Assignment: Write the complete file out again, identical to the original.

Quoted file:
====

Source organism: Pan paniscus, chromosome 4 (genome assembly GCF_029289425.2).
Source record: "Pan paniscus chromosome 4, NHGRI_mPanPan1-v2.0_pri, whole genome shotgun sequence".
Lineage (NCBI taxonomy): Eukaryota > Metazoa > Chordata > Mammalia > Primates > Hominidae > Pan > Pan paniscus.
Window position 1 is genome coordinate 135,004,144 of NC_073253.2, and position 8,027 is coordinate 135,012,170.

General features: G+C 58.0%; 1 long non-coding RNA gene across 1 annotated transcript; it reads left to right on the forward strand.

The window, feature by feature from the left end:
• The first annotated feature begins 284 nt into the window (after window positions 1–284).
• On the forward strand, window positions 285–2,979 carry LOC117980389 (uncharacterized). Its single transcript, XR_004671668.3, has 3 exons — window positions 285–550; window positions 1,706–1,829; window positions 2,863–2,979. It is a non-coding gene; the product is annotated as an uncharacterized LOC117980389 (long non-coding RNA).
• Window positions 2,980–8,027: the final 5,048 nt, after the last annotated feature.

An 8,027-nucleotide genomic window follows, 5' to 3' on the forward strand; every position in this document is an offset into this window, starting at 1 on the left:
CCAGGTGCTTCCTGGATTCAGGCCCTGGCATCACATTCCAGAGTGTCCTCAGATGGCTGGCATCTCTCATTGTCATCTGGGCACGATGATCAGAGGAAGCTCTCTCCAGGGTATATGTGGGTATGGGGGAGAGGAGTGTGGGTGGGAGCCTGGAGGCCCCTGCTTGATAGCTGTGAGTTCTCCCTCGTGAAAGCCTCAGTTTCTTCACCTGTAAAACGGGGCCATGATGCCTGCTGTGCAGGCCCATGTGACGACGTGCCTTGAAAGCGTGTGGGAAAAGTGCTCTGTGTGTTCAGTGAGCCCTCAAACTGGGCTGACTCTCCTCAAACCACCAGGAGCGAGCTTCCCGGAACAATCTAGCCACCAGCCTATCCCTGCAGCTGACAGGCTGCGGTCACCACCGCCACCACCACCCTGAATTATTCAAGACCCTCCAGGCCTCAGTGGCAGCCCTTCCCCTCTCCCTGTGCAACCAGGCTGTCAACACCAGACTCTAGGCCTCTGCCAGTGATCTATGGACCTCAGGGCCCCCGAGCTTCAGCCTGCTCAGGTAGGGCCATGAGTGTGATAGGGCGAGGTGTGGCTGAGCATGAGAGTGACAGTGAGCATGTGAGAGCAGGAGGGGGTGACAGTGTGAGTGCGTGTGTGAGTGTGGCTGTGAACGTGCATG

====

Source organism: Pan paniscus, chromosome 4 (genome assembly GCF_029289425.2).
Source record: "Pan paniscus chromosome 4, NHGRI_mPanPan1-v2.0_pri, whole genome shotgun sequence".
Lineage (NCBI taxonomy): Eukaryota > Metazoa > Chordata > Mammalia > Primates > Hominidae > Pan > Pan paniscus.
Window position 1 is genome coordinate 135,004,144 of NC_073253.2, and position 8,027 is coordinate 135,012,170.

General features: G+C 58.0%; 1 long non-coding RNA gene across 1 annotated transcript; it reads left to right on the forward strand.

The window, feature by feature from the left end:
• The first annotated feature begins 284 nt into the window (after window positions 1–284).
• On the forward strand, window positions 285–2,979 carry LOC117980389 (uncharacterized). Its single transcript, XR_004671668.3, has 3 exons — window positions 285–550; window positions 1,706–1,829; window positions 2,863–2,979. It is a non-coding gene; the product is annotated as an uncharacterized LOC117980389 (long non-coding RNA).
• Window positions 2,980–8,027: the final 5,048 nt, after the last annotated feature.

An 8,027-nucleotide genomic window follows, 5' to 3' on the forward strand; every position in this document is an offset into this window, starting at 1 on the left:
CCAGGTGCTTCCTGGATTCAGGCCCTGGCATCACATTCCAGAGTGTCCTCAGATGGCTGGCATCTCTCATTGTCATCTGGGCACGATGATCAGAGGAAGCTCTCTCCAGGGTATATGTGGGTATGGGGGAGAGGAGTGTGGGTGGGAGCCTGGAGGCCCCTGCTTGATAGCTGTGAGTTCTCCCTCGTGAAAGCCTCAGTTTCTTCACCTGTAAAACGGGGCCATGATGCCTGCTGTGCAGGCCCATGTGACGACGTGCCTTGAAAGCGTGTGGGAAAAGTGCTCTGTGTGTTCAGTGAGCCCTCAAACTGGGCTGACTCTCCTCAAACCACCAGGAGCGAGCTTCCCGGAACAATCTAGCCACCAGCCTATCCCTGCAGCTGACAGGCTGCGGTCACCACCGCCACCACCACCCTGAATTATTCAAGACCCTCCAGGCCTCAGTGGCAGCCCTTCCCCTCTCCCTGTGCAACCAGGCTGTCAACACCAGACTCTAGGCCTCTGCCAGTGATCTATGGACCTCAGGGCCCCCGAGCTTCAGCCTGCTCAGGTAGGGCCATGAGTGTGATAGGGCGAGGTGTGGCTGAGCATGAGAGTGACAGTGAGCATGTGAGAGCAGGAGGGGGTGACAGTGTGAGTGCGTGTGTGAGTGTGGCTGTGAACGTGCATG